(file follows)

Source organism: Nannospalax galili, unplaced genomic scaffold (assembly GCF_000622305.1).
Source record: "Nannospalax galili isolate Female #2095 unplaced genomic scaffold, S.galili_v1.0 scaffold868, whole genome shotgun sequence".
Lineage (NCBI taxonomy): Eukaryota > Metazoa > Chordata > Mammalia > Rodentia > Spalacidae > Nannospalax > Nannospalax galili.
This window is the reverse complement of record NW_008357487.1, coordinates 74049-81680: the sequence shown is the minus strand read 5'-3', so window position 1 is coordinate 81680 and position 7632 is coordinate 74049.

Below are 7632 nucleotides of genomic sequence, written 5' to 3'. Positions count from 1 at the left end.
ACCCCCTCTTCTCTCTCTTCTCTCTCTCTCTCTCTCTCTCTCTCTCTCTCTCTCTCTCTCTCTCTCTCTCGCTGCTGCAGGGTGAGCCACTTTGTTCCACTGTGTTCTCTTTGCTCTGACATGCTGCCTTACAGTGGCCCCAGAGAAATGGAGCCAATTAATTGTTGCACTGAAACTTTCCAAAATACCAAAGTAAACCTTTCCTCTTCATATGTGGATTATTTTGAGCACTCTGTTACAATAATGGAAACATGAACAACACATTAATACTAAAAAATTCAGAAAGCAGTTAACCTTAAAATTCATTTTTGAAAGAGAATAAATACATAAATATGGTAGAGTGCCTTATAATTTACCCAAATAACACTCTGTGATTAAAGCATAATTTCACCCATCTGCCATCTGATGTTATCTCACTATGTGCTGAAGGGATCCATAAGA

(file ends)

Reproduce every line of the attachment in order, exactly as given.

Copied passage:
Source organism: Nannospalax galili, unplaced genomic scaffold (assembly GCF_000622305.1).
Source record: "Nannospalax galili isolate Female #2095 unplaced genomic scaffold, S.galili_v1.0 scaffold868, whole genome shotgun sequence".
Lineage (NCBI taxonomy): Eukaryota > Metazoa > Chordata > Mammalia > Rodentia > Spalacidae > Nannospalax > Nannospalax galili.
This window is the reverse complement of record NW_008357487.1, coordinates 74049-81680: the sequence shown is the minus strand read 5'-3', so window position 1 is coordinate 81680 and position 7632 is coordinate 74049.

Below are 7632 nucleotides of genomic sequence, written 5' to 3'. Positions count from 1 at the left end.
ACCCCCTCTTCTCTCTCTTCTCTCTCTCTCTCTCTCTCTCTCTCTCTCTCTCTCTCTCTCTCTCTCTCTCGCTGCTGCAGGGTGAGCCACTTTGTTCCACTGTGTTCTCTTTGCTCTGACATGCTGCCTTACAGTGGCCCCAGAGAAATGGAGCCAATTAATTGTTGCACTGAAACTTTCCAAAATACCAAAGTAAACCTTTCCTCTTCATATGTGGATTATTTTGAGCACTCTGTTACAATAATGGAAACATGAACAACACATTAATACTAAAAAATTCAGAAAGCAGTTAACCTTAAAATTCATTTTTGAAAGAGAATAAATACATAAATATGGTAGAGTGCCTTATAATTTACCCAAATAACACTCTGTGATTAAAGCATAATTTCACCCATCTGCCATCTGATGTTATCTCACTATGTGCTGAAGGGATCCATAAGA